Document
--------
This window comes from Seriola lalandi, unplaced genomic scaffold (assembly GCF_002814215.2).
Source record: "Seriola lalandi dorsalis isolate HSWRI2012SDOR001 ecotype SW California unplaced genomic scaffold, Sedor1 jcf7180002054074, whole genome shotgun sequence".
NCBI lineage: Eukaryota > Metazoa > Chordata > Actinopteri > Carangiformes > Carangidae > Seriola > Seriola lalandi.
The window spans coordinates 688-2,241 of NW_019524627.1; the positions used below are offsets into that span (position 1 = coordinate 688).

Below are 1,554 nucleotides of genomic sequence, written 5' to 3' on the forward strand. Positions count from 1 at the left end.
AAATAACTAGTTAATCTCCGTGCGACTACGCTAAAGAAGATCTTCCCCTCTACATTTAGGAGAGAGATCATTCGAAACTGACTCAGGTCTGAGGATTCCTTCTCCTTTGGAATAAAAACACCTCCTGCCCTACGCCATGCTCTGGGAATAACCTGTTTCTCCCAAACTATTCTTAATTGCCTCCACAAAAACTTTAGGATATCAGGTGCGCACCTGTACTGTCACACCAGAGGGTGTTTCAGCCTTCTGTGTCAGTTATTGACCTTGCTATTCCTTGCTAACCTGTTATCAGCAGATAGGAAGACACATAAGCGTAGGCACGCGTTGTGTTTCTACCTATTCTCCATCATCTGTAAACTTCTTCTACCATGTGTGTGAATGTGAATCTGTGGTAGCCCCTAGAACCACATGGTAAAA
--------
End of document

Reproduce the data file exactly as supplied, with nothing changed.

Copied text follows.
This window comes from Seriola lalandi, unplaced genomic scaffold (assembly GCF_002814215.2).
Source record: "Seriola lalandi dorsalis isolate HSWRI2012SDOR001 ecotype SW California unplaced genomic scaffold, Sedor1 jcf7180002054074, whole genome shotgun sequence".
NCBI lineage: Eukaryota > Metazoa > Chordata > Actinopteri > Carangiformes > Carangidae > Seriola > Seriola lalandi.
The window spans coordinates 688-2,241 of NW_019524627.1; the positions used below are offsets into that span (position 1 = coordinate 688).

Below are 1,554 nucleotides of genomic sequence, written 5' to 3' on the forward strand. Positions count from 1 at the left end.
AAATAACTAGTTAATCTCCGTGCGACTACGCTAAAGAAGATCTTCCCCTCTACATTTAGGAGAGAGATCATTCGAAACTGACTCAGGTCTGAGGATTCCTTCTCCTTTGGAATAAAAACACCTCCTGCCCTACGCCATGCTCTGGGAATAACCTGTTTCTCCCAAACTATTCTTAATTGCCTCCACAAAAACTTTAGGATATCAGGTGCGCACCTGTACTGTCACACCAGAGGGTGTTTCAGCCTTCTGTGTCAGTTATTGACCTTGCTATTCCTTGCTAACCTGTTATCAGCAGATAGGAAGACACATAAGCGTAGGCACGCGTTGTGTTTCTACCTATTCTCCATCATCTGTAAACTTCTTCTACCATGTGTGTGAATGTGAATCTGTGGTAGCCCCTAGAACCACATGGTAAAA